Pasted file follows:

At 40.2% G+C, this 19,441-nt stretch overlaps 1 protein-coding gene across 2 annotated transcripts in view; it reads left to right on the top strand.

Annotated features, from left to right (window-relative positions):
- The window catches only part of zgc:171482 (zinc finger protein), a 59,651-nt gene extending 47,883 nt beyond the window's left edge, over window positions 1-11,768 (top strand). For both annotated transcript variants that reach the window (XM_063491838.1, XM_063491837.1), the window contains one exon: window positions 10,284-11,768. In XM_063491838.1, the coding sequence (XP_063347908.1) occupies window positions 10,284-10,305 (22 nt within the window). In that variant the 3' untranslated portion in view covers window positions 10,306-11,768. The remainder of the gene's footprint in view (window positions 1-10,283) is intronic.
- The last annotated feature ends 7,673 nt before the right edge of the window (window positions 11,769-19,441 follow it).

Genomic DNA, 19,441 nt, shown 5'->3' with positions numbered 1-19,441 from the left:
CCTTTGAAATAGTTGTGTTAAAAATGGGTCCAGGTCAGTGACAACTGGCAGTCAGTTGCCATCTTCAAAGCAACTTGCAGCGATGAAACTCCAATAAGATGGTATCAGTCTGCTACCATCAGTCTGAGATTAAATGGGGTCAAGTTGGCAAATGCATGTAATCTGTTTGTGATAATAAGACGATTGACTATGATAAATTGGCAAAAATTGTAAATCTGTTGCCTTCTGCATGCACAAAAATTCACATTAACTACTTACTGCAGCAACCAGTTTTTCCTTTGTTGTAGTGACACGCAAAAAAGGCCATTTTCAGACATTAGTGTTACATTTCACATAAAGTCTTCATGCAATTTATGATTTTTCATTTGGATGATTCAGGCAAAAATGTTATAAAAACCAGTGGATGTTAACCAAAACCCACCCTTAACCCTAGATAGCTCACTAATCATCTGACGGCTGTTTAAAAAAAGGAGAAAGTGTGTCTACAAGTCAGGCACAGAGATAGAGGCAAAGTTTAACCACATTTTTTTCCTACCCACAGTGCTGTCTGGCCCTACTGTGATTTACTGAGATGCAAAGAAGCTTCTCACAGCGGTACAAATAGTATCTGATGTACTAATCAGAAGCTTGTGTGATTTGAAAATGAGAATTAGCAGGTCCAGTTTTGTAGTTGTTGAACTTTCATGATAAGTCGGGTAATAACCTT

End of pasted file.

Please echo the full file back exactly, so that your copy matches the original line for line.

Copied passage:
At 40.2% G+C, this 19,441-nt stretch overlaps 1 protein-coding gene across 2 annotated transcripts in view; it reads left to right on the top strand.

Annotated features, from left to right (window-relative positions):
- The window catches only part of zgc:171482 (zinc finger protein), a 59,651-nt gene extending 47,883 nt beyond the window's left edge, over window positions 1-11,768 (top strand). For both annotated transcript variants that reach the window (XM_063491838.1, XM_063491837.1), the window contains one exon: window positions 10,284-11,768. In XM_063491838.1, the coding sequence (XP_063347908.1) occupies window positions 10,284-10,305 (22 nt within the window). In that variant the 3' untranslated portion in view covers window positions 10,306-11,768. The remainder of the gene's footprint in view (window positions 1-10,283) is intronic.
- The last annotated feature ends 7,673 nt before the right edge of the window (window positions 11,769-19,441 follow it).

Genomic DNA, 19,441 nt, shown 5'->3' with positions numbered 1-19,441 from the left:
CCTTTGAAATAGTTGTGTTAAAAATGGGTCCAGGTCAGTGACAACTGGCAGTCAGTTGCCATCTTCAAAGCAACTTGCAGCGATGAAACTCCAATAAGATGGTATCAGTCTGCTACCATCAGTCTGAGATTAAATGGGGTCAAGTTGGCAAATGCATGTAATCTGTTTGTGATAATAAGACGATTGACTATGATAAATTGGCAAAAATTGTAAATCTGTTGCCTTCTGCATGCACAAAAATTCACATTAACTACTTACTGCAGCAACCAGTTTTTCCTTTGTTGTAGTGACACGCAAAAAAGGCCATTTTCAGACATTAGTGTTACATTTCACATAAAGTCTTCATGCAATTTATGATTTTTCATTTGGATGATTCAGGCAAAAATGTTATAAAAACCAGTGGATGTTAACCAAAACCCACCCTTAACCCTAGATAGCTCACTAATCATCTGACGGCTGTTTAAAAAAAGGAGAAAGTGTGTCTACAAGTCAGGCACAGAGATAGAGGCAAAGTTTAACCACATTTTTTTCCTACCCACAGTGCTGTCTGGCCCTACTGTGATTTACTGAGATGCAAAGAAGCTTCTCACAGCGGTACAAATAGTATCTGATGTACTAATCAGAAGCTTGTGTGATTTGAAAATGAGAATTAGCAGGTCCAGTTTTGTAGTTGTTGAACTTTCATGATAAGTCGGGTAATAACCTT